Make timeline tradeoffs using iterative elimination tournaments.

May 25, 2019. Filed under management 128

Years ago I found myself in a small room with large glass double doors that didn’t quite close properly, and were leaking crescendoing frustration into an office furiously avoiding any acknowledgement of the dispute happening therein. I was trying to mediate a disagreement between two teams about our approach to collecting data from Facebook Ads APIs. The API provided the necessary data, but didn’t provide a sufficiently granular time series of changes over time, which we need as an input into a budget rebalancing algorithm.

Magnitudes of exploration.

April 6, 2019. Filed under management 128infrastructure 34

Standardizing on a given platform or technology is one of the most powerful ways to create leverage within a company: improve the tooling a bit and every engineer will get more productive. Exploration is, in the long run, an even more powerful force, with _successes_ compounding over time. Developing an investment thesis to balance the ratios and timing of standardization and exploration is a core challenge of engineering strategy.

Fire fixation.

March 23, 2019. Filed under management 128

Of the early Stripe lore I've encountered, my favorite is that it managed to accomplish a tremendous amount with a small team because folks moved so rapidly from one project to another project that, leaving an afterimage behind them, it appeared that they were everywhere simultaneously.

Rules of thumb for org design.

March 17, 2019. Filed under management 128

While writing 'How to evolve an engineering organization', there were a bunch of org design rules of thumb that are interesting to discuss but didn't fit into the article well, so I've written them up here instead.

How to evolve an engineering organization.

March 5, 2019. Filed under management 128

I recently had the opportunity to present to a small group of early-stage founders about evolving their engineering organization as their company scaled. While preparing, I realized that the most relevant piece I've written about organization design was about running reorganizations.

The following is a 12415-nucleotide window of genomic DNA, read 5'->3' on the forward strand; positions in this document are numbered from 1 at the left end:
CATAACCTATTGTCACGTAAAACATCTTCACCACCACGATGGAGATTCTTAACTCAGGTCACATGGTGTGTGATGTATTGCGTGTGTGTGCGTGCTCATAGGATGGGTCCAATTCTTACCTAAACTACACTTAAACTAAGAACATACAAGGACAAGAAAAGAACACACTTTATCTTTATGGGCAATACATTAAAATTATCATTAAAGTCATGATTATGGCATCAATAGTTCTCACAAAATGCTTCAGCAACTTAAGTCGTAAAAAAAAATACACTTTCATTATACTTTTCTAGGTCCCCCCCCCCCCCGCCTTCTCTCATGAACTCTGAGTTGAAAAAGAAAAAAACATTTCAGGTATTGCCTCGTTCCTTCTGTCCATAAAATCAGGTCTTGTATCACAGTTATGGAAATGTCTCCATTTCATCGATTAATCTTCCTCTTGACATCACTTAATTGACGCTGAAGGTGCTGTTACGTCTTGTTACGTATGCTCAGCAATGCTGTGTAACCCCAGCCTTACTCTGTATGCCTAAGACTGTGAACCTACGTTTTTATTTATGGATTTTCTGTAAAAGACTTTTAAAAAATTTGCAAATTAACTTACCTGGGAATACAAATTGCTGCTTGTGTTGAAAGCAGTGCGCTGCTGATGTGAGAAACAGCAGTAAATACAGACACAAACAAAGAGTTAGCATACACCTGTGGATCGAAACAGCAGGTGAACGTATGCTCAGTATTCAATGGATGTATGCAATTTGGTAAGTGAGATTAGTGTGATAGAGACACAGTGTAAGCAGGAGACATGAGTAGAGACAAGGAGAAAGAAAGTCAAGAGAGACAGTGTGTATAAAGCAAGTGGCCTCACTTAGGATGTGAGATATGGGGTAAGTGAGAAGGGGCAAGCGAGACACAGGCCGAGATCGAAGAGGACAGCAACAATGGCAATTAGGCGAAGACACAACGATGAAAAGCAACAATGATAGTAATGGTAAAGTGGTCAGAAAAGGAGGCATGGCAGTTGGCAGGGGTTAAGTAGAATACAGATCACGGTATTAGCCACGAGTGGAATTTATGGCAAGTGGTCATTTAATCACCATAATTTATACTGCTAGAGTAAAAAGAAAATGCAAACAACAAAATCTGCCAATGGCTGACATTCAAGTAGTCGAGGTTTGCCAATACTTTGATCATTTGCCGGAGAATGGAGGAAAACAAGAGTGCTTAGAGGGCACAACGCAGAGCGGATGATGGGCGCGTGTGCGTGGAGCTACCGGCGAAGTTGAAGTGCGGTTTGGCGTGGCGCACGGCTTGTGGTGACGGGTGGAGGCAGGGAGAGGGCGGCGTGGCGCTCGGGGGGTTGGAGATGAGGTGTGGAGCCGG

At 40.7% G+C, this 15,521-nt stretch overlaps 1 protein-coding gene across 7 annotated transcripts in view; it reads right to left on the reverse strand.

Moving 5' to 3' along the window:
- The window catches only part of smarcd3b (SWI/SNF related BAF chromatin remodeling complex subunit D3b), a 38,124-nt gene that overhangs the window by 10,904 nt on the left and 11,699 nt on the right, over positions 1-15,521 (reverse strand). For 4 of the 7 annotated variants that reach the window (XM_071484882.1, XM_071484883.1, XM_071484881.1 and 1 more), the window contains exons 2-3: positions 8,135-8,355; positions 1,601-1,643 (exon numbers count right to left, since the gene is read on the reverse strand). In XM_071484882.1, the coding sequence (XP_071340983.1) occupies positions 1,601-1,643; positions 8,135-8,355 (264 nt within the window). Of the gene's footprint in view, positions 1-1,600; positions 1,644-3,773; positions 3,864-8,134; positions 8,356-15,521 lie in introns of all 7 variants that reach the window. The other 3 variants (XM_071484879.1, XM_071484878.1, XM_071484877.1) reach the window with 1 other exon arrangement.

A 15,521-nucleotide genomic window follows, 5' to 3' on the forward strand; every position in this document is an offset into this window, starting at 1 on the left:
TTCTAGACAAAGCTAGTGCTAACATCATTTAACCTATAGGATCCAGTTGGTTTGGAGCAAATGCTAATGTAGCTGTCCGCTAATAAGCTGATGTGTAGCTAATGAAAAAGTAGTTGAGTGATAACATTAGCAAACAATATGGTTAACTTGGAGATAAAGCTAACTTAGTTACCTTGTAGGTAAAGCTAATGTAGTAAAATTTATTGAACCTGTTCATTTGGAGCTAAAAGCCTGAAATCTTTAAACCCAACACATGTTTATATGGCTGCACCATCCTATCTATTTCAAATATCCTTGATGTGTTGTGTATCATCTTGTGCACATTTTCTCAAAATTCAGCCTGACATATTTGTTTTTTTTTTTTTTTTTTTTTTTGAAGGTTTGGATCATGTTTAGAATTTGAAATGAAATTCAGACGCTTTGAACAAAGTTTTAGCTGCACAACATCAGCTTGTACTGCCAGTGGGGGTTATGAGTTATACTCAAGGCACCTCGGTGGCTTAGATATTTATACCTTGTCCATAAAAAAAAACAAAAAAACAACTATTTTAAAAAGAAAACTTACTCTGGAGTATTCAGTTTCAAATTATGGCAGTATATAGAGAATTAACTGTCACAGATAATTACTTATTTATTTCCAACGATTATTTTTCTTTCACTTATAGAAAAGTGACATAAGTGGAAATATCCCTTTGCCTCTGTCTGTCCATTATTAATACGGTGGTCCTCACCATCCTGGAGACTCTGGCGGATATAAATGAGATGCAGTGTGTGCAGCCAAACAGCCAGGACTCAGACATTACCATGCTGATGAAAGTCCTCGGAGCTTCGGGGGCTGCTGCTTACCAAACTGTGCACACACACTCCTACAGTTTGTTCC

Paying the predictability tax.

February 24, 2019. Filed under management 128

The core observations from Fred Brook's The Mythical Man Month is that assigning more folks to work on a project often slows down delivery. Part of that is the predictability tax.

Why limiting work-in-progress works.

February 17, 2019. Filed under management 128systems-thinking 6

Several years ago, my friend Bobby showed me an article about a CEO who used systems thinking to understand their company's bottlenecks, which eventually lead to him buying out his cofounder, who had been leading their sales team. As is the case for most stories about ourselves that we decide to publish widely, this decision turned out to be the right one, and their business flourished.

Notes on Soul of a New Machine, Messy Middle, Crazy at Work, Company of One.

February 2, 2019. Filed under management 128book 14review 13

Every year or two I spend a month or two reading some general business and management books. On average, these are not my favorite books, but they usually have a couple interesting ideas and are imminently skimmable. Recently I've read through The Soul of a New Machine, The Messy Middle, It Doesn't Have to Be Crazy at Work, and Company of One.

Growing with your company's complexity.

January 29, 2019. Filed under management 128career 21

When finishing up a difficult project, sometimes I pause to dream about how it'll extend [my career](/career-narratives/). If I bundle this project with a few others, mix in supporting a healthy and impactful team, add a dash of time for the flavor to deepen, and undoubtedly this will get me to the next level.

Meeting people.

January 26, 2019. Filed under management 128career 21

In the earliest bits of my career, I spent a lot of time worrying that my lack of pedigree was holding me back. How much easier things would have be for me, I imagined, if only I'd attended a feeder school like Stanford or started out at a prestigious company like Google. Memories of that angst bubbled up when I was chatting with someone at a recent conference, and they asked how I knew so many of the people nearby. My first reaction was that I don't know very many folks, but it's also the case that I know meaningfully more folks today than I did just a few years ago, and that change isn't entirely accidental.